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Iron lung

An iron lung is a large machine that enables a person who has lost control of their breathing muscles to breathe.

Nearly the whole body, except for the head, fits into one of these machines. The machine is airtight and creates a negative pressure inside which increases the volume of the chest cavity and pulls in air through the nose or mouth. Then the pressure inside the iron lung increases, causing the air to be expelled again. Therefore, it is considered a non-invasive therapy.

Iron lung ward filled with Polio patients, Rancho Los Amigos Hospital, ca. 1953
Iron lung ward filled with Polio patients, Rancho Los Amigos Hospital, ca. 1953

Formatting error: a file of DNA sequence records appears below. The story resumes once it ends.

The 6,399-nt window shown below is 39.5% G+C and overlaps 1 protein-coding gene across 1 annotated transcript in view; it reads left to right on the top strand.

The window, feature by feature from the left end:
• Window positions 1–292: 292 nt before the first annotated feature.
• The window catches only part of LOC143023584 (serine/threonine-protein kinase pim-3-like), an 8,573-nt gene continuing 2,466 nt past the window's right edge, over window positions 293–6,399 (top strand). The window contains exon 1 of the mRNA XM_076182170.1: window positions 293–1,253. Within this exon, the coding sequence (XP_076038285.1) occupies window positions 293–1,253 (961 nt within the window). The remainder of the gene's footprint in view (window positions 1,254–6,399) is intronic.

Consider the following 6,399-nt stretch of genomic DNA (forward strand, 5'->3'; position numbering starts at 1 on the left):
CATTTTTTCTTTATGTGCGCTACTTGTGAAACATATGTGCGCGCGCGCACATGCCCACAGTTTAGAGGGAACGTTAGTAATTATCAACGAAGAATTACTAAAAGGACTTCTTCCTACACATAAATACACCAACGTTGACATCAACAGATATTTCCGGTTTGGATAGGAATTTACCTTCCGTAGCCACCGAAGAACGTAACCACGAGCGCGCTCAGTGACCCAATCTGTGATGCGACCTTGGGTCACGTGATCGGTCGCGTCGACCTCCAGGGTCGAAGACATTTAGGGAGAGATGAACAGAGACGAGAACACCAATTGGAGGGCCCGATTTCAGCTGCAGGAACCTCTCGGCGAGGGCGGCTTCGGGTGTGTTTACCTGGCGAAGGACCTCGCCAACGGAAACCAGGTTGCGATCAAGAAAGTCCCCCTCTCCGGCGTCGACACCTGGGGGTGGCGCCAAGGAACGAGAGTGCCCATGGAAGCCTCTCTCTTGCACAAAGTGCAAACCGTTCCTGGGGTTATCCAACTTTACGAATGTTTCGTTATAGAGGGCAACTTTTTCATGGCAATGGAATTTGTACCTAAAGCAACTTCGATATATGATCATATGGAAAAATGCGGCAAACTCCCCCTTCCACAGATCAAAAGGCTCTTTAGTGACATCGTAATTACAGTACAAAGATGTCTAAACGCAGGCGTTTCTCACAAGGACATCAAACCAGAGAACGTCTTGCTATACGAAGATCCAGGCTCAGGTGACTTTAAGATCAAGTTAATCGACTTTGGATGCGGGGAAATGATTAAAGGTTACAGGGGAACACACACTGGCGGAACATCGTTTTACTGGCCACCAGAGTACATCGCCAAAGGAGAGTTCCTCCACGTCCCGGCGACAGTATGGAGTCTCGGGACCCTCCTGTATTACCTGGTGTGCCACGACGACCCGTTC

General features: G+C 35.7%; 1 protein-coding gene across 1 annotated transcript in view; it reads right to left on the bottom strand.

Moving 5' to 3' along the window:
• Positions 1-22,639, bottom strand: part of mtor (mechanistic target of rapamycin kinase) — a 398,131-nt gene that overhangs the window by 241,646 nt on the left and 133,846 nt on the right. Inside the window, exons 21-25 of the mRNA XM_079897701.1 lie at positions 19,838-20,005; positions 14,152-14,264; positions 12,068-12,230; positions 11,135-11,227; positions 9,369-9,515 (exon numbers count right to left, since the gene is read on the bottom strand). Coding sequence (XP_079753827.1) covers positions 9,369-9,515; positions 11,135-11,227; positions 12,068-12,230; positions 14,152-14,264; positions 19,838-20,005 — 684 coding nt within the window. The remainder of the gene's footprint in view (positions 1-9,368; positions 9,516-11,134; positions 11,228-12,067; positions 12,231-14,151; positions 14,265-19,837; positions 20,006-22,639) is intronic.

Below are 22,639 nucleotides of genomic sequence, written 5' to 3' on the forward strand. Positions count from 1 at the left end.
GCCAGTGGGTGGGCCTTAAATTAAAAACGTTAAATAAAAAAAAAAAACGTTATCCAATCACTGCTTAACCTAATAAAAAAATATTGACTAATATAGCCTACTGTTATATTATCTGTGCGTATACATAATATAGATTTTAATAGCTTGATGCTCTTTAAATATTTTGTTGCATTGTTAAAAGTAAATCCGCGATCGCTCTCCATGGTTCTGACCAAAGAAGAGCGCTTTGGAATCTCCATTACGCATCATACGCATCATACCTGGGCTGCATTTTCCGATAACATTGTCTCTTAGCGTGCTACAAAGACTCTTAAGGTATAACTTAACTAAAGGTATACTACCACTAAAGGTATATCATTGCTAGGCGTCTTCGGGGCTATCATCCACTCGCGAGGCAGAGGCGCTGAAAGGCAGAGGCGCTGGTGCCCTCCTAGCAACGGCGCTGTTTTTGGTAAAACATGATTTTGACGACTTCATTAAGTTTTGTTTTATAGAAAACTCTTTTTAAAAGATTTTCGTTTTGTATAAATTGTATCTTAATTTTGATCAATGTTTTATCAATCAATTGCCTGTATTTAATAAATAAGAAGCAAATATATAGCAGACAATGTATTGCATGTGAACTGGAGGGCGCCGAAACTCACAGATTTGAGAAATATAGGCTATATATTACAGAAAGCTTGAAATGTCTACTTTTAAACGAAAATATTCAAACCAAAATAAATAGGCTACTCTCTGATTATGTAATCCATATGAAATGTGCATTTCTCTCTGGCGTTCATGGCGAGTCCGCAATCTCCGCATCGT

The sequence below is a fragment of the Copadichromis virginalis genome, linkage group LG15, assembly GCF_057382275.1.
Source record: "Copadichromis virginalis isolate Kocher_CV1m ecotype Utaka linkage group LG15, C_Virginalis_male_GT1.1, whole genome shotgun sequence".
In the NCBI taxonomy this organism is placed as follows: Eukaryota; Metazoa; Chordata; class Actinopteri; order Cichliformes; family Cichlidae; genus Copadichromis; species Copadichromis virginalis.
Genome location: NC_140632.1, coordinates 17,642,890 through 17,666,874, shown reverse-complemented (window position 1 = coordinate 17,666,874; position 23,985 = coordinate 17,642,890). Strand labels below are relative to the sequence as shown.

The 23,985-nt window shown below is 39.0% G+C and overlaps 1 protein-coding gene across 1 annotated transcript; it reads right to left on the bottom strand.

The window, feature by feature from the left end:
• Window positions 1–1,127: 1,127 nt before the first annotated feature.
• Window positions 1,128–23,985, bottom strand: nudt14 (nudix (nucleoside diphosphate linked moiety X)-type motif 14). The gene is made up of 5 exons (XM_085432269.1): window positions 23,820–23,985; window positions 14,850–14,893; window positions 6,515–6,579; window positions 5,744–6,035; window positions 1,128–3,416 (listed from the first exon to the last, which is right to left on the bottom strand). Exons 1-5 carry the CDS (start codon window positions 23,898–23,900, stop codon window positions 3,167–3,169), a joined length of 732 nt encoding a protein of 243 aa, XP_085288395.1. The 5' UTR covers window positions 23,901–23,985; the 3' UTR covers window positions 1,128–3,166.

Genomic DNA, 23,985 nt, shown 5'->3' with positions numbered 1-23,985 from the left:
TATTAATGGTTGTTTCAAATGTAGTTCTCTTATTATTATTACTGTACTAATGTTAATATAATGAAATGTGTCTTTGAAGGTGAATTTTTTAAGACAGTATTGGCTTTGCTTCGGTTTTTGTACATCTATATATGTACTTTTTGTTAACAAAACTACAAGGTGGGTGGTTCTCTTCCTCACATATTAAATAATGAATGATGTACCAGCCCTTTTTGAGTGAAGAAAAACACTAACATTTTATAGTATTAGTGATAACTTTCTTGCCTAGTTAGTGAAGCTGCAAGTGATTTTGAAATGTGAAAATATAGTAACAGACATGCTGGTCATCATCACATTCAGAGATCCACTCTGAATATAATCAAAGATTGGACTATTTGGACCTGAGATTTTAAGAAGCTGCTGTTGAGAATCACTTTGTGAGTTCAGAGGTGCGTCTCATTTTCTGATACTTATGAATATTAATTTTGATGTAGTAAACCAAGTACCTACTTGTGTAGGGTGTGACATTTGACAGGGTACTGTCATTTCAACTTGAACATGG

Iron lungs were used in the past for victims of polio, a virus that paralyzes muscles, including the diaphragm (needed for breathing).

Many polio patients used the machines only during the acute phase of the disease; the muscle action would later slowly return. Some would go on to use the machine only at night, others had to use it permanently. The first time an iron lung was used was on October 12, 1928 at Children's Hospital, Boston. The vaccine, made by Dr. Jonas Salk, was available to the public in 1955.

The use of iron lungs has almost completely ceased. Today, patients with paralysis of the breathing muscles use mechanical ventilators that push air into the airway with positive pressure.

Last updated: 02-28-2005 17:29:36